Laura Harding meets the pair to discuss their touching new biopic, The Electrical Life Of Louis Wain
Long before cats were the stars of viral videos and endless internet memes, there was the work of the eccentric artist Louis Wain.
You might not know his name but you have probably seen his paintings, featuring anthropomorphized, large-eyed cats and kittens, often walking on their hind legs and engaging in activities such as dancing, reading and drinking tea from china cups.
Now his extraordinary life has been turned into a film, starring Benedict Cumberbatch in the title role, with Claire Foy playing his wife, Emily.
“Louis used cats as a cipher to reflect on our own nature,” Cumberbatch explains thoughtfully. “That’s the really important thing to stress with his work and with his life, and I think that’s why he made such a connection.
“He used them as a medium to explore a human condition and the kind of eccentricities and playfulness and silliness that Emily encouraged him to reflect in them, in his work.”
The Doctor Strange star, 45, describes learning about Wain as a “journey of discovery”, adding: “I was really intrigued about this extraordinary artist whose images I had a sort of a faint flicker of recognition of in the back of my head, maybe on a wall somewhere in school, or institution or postcard or a museum.
“But not anything to do with his life, and the importance of what he achieved, and the sort of struggles and tragedy of some of his life, as well as the wit and humour and brilliance of it.”
While many artefacts of the Victorian artist remain, little is known about Emily, the woman who was so important to Wain, with whom he adopted their beloved cat, Peter, when such a thing was not done, and whose death four years into their marriage seems to have changed him deeply as a person.
Foy, 37, who portrays Emily, says: “I think Will (Sharpe, the writer-director) did a really good job of filling in what that period of time must have been like when she was alive and when they were married and when they had moved to Hampstead, and that must have been, for him, an incredibly happy period of time.
“And also taking into account what sort of person he was, and therefore what sort of person she must have been.”
The Crown star continues: “There were very few accounts of her of what she was like, but she was a governess so she was educated. She was a very clever woman, and pretty brave, as well, to take on that career, because it must have been pretty lonely and quite scary to be a woman in a world on your own.
“But I love what Will did with her, which was to make her be able to see the world very clearly. She sees it and she says, ‘The world is full of beauty’. She just loves being alive, and that’s why it’s so sad that she wasn’t around for as long as she should have been.”
Sharpe, who is also an actor best known for roles in Flowers and Giri/Haji, saw the absence of information about Emily as an opportunity to piece together the jigsaw pieces about her from Wain’s own journals and correspondence with other people, as well as from the very circumstances of her tragically short life.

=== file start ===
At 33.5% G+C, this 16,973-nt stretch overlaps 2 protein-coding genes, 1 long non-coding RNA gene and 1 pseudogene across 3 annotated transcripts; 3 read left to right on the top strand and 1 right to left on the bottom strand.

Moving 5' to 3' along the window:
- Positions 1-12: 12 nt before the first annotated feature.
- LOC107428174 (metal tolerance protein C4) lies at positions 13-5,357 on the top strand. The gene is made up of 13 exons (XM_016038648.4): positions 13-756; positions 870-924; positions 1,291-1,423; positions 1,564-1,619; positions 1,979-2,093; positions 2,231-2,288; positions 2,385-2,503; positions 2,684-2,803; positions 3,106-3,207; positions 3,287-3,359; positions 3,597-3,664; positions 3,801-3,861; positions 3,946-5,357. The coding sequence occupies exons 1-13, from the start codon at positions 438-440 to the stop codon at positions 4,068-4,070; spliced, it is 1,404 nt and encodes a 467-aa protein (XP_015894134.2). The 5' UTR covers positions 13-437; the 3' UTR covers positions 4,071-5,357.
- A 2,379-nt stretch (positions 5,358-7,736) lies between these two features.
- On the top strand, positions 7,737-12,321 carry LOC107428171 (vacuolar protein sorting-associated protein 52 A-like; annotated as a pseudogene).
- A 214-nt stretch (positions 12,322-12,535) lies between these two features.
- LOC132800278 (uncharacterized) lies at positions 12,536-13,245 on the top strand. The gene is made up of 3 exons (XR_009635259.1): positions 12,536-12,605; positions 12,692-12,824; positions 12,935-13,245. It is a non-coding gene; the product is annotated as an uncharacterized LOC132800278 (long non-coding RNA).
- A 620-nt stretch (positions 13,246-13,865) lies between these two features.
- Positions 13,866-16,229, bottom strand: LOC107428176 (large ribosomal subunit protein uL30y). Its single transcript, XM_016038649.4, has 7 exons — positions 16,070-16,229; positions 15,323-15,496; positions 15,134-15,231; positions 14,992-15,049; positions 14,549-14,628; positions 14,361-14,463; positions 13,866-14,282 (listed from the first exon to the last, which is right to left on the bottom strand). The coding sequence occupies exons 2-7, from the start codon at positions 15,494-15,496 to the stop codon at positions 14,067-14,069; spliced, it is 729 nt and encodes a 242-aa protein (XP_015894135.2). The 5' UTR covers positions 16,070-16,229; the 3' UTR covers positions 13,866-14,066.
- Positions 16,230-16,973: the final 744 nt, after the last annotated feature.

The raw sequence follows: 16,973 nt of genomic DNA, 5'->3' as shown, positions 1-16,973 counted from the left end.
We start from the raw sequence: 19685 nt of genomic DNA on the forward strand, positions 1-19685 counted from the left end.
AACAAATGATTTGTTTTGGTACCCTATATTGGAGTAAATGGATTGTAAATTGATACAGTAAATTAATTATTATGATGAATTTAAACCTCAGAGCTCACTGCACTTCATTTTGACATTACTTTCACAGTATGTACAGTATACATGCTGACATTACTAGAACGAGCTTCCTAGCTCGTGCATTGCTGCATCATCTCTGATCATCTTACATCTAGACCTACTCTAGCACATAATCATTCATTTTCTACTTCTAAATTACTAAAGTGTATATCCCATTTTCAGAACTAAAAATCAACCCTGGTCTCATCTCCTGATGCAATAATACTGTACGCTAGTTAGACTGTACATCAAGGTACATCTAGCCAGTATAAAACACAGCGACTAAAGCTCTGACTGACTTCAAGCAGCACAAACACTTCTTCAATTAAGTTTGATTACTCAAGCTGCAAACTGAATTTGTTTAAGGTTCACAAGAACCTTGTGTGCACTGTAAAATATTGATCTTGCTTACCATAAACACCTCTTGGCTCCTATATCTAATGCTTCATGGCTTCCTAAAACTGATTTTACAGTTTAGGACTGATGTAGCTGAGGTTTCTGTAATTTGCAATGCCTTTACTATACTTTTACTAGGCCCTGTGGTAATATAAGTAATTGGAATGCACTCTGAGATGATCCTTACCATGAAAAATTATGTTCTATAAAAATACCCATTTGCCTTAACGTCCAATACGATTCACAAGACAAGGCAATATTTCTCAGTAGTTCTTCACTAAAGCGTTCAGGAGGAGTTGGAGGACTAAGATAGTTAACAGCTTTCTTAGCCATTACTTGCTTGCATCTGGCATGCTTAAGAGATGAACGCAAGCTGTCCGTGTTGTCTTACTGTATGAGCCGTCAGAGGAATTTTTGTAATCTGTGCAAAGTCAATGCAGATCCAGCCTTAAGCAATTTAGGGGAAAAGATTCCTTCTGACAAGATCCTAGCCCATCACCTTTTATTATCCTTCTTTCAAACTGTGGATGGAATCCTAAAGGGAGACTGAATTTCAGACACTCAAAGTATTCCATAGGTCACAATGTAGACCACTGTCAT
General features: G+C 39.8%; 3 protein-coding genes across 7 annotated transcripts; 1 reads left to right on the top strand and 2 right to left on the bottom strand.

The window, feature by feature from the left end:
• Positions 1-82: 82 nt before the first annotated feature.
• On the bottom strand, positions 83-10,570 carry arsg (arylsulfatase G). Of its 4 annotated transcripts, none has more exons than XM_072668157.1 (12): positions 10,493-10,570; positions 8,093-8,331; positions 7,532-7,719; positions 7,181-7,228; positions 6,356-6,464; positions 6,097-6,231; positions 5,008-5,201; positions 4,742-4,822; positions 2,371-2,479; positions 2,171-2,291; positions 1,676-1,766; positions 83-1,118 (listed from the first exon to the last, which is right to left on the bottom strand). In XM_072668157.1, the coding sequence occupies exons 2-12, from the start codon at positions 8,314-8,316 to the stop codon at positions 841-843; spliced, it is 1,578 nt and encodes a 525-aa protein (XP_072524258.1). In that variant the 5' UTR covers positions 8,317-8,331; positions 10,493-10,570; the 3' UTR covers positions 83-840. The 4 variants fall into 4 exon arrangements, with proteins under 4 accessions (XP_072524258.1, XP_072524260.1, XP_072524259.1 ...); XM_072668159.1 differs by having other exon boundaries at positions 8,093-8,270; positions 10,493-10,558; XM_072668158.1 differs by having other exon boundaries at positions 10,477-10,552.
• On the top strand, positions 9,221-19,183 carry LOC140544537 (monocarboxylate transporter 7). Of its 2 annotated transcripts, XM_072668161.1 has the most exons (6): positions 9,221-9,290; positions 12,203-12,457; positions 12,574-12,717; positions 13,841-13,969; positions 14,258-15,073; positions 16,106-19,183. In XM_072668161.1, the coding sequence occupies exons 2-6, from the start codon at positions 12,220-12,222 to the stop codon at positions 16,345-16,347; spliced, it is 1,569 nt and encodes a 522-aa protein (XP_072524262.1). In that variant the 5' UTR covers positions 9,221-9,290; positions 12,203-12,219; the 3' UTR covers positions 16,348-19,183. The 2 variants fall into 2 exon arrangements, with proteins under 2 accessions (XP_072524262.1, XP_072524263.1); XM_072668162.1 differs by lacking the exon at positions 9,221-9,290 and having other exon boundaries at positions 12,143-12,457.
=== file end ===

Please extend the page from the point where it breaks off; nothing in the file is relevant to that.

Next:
“She was governess to his younger sisters and the Victorian customs were such that their romance was extremely frowned upon,” the filmmaker explains.
“And so I felt like there’s something romantic about the fact that they had to make the sacrifices to be together. Louis was literally outcast from his family for several years as a result of his marriage.
“And equally, I think there was something kind of beautiful about the fact that, if you do know him, you now know him as the guy who drew cats, but how did that come about?
“And then the fact that he had this very intense, emotional time with Emily, where they were going through quite extraordinary difficulties, and they adopted a kitten at a time when it was a very unusual thing to do, and that was a source of great comfort to him.”
Explaining more about how he pieced together what the couple’s life was like, he says: “There’s a quote somewhere from Louis where he talks about how he owes his career to Peter the cat, the cat that he adopted with Emily. And so I think we wanted to sort of extrapolate out from that and try to imagine what it was like to be those people at that time.
“I think you have a real sense of how these are two people who never quite felt like they’d landed or never quite felt fully connected with a world, with society around them. But in the meeting of each other, were able to open their hearts and minds and to appreciate the world around them.”
Indeed, Wain is portrayed as an offbeat person, perhaps even neurodiverse in a world that was still a long way off from knowing what that was. But the film shows how his relationship with his wife allowed him to find a way to navigate through it.
“She gave him an emotional landscape,” Cumberbatch says. “She gave him the purpose and understanding of what he couldn’t understand without certain tools that are seen as normal.
“He was celebrated as someone who had purpose and an existence that was justifiable and should be enjoyed, as an artist and as a human being, through her encouragement.
“And it was definitely through her that the art flourished. It was definitely because of Peter coming into their lives as their surrogate child, in that time and that trauma, that he focused on cats.
“He showed so much more than just, ‘Oh, these animals should be taken seriously as domesticated pets’, which he did champion – of course, that’s historically what he did. But he was able to look at them as a prism for understanding the world he found difficult to be in, thanks to Emily.”
The Electrical Life Of Louis Wain is released in UK cinemas from tomorrow